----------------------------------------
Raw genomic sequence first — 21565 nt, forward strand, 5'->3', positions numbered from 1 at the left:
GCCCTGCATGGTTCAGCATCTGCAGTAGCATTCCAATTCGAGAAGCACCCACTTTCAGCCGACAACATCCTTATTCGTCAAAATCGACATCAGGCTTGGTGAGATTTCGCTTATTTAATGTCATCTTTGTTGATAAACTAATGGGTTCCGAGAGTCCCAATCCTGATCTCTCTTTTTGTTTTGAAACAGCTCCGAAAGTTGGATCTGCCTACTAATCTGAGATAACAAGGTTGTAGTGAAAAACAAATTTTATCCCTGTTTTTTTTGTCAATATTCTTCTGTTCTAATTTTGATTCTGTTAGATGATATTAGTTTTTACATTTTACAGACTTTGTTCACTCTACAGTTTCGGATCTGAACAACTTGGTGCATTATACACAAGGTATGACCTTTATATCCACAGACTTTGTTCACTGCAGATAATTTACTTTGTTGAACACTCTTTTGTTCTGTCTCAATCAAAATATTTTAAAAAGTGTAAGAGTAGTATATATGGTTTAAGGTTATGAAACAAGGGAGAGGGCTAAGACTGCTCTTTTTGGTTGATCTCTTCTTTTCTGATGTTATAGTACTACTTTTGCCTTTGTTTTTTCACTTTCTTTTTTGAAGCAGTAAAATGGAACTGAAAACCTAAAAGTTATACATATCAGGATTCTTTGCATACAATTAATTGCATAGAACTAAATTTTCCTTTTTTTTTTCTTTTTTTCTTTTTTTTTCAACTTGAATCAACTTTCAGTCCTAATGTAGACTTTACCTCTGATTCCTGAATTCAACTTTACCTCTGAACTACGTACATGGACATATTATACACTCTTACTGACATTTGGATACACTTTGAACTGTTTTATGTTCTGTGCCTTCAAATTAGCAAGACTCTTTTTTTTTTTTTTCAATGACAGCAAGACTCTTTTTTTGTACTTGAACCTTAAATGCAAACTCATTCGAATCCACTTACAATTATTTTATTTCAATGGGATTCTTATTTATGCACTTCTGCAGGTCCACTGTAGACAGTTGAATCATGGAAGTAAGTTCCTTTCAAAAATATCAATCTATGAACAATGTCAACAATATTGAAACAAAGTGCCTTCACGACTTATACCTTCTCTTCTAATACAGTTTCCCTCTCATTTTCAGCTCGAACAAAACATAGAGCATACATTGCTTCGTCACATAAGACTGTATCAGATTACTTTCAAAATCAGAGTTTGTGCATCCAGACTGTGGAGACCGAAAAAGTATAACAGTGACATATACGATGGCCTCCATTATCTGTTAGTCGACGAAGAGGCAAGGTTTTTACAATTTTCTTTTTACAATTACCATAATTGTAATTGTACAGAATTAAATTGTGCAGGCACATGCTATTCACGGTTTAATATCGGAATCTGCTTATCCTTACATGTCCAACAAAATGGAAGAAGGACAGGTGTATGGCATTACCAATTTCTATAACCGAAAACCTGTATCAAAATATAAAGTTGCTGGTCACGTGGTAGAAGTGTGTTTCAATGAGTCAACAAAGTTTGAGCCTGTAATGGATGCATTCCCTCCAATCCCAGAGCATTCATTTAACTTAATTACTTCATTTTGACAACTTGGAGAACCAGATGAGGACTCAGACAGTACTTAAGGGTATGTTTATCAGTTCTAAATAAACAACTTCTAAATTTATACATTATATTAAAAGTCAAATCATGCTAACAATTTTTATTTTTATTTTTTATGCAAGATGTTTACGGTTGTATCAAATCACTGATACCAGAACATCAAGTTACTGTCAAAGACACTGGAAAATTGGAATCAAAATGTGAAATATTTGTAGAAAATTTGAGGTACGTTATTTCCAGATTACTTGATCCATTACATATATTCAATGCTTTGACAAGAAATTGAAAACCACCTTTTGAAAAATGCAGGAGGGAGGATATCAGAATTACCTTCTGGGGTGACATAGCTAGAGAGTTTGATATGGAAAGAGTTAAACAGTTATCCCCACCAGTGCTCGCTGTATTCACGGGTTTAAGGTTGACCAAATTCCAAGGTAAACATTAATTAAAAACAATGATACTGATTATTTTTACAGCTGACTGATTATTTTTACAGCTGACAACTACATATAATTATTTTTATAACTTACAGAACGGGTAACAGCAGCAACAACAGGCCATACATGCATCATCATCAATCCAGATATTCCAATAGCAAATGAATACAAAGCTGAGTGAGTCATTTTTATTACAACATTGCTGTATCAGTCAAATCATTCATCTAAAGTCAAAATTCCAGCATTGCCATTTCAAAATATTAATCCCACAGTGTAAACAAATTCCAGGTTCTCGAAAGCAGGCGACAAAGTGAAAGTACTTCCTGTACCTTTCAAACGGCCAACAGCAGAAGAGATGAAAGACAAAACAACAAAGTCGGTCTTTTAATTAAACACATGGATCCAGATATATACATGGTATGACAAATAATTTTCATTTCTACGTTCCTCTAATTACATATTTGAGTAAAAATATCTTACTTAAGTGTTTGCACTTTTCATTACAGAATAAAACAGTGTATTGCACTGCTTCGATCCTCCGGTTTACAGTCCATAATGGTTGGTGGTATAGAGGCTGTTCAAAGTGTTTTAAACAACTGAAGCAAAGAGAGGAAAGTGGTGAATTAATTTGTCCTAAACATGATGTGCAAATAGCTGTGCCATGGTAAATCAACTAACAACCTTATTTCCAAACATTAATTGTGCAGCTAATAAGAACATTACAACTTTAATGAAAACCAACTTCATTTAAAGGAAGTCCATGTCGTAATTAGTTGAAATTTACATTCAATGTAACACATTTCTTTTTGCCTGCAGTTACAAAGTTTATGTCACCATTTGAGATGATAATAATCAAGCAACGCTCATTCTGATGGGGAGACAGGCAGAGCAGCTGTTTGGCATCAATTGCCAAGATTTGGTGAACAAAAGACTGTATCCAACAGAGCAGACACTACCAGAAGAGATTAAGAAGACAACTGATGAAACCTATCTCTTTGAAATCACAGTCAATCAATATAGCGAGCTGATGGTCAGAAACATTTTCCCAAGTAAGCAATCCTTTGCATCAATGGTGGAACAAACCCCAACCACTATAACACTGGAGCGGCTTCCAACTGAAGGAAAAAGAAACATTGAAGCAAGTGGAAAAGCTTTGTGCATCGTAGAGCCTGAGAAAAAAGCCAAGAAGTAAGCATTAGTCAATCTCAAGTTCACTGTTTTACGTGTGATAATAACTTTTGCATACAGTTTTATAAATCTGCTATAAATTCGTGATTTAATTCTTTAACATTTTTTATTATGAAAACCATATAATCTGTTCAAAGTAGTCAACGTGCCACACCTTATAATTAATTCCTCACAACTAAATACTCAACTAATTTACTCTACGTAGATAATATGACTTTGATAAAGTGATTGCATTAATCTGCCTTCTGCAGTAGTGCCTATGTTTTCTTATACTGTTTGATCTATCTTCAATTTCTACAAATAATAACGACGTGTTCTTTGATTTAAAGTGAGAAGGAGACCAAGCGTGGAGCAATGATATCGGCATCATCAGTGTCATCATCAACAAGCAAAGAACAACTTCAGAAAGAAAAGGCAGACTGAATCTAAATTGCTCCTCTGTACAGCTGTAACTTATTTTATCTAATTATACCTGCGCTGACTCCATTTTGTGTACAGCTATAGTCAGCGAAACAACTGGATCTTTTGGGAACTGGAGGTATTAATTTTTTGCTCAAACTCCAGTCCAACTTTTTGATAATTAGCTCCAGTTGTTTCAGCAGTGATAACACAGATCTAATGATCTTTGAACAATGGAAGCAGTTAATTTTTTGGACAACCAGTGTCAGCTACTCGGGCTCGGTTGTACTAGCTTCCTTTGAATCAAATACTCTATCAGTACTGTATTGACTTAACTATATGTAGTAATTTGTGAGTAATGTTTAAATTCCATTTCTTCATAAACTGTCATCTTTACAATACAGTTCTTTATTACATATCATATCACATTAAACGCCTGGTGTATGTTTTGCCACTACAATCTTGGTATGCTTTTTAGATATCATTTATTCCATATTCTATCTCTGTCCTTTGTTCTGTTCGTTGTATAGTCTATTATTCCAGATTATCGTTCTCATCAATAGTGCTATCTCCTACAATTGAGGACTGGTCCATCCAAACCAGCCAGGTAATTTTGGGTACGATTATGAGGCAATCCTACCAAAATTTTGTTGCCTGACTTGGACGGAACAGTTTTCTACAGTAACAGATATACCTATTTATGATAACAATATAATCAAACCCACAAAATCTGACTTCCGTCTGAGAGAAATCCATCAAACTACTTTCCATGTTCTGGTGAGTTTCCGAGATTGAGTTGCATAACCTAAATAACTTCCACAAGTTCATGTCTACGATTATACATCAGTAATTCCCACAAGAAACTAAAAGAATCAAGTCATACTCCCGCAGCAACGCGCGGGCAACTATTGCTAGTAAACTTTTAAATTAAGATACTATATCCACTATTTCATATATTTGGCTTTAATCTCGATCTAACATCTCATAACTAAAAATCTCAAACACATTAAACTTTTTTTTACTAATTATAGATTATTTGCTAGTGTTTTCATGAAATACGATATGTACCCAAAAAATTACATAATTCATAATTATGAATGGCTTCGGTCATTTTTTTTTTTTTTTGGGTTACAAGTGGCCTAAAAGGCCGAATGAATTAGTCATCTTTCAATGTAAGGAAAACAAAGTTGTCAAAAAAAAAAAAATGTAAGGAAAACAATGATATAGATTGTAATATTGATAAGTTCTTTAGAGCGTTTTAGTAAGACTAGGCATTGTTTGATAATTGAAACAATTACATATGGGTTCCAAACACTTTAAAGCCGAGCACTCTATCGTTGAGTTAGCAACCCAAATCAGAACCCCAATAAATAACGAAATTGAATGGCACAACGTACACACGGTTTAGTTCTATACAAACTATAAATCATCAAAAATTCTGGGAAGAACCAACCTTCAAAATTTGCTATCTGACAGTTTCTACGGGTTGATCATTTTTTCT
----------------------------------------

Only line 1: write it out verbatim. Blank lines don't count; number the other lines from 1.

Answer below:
Raw genomic sequence first — 21565 nt, forward strand, 5'->3', positions numbered from 1 at the left: